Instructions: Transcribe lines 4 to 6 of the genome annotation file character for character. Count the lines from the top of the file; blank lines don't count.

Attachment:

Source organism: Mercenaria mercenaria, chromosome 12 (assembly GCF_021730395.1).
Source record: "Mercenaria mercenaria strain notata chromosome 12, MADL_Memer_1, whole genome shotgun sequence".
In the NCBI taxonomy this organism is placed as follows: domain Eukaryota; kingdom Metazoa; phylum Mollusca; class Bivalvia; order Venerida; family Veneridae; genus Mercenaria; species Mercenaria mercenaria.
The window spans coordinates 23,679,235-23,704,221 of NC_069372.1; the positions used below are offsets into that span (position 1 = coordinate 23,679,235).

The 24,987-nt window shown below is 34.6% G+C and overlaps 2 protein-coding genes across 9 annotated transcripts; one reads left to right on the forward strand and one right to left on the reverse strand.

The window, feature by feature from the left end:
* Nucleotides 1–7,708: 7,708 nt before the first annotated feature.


The window spans coordinates 23,679,235-23,704,221 of NC_069372.1; the positions used below are offsets into that span (position 1 = coordinate 23,679,235).

The 24,987-nt window shown below is 34.6% G+C and overlaps 2 protein-coding genes across 9 annotated transcripts; one reads left to right on the forward strand and one right to left on the reverse strand.

The window, feature by feature from the left end: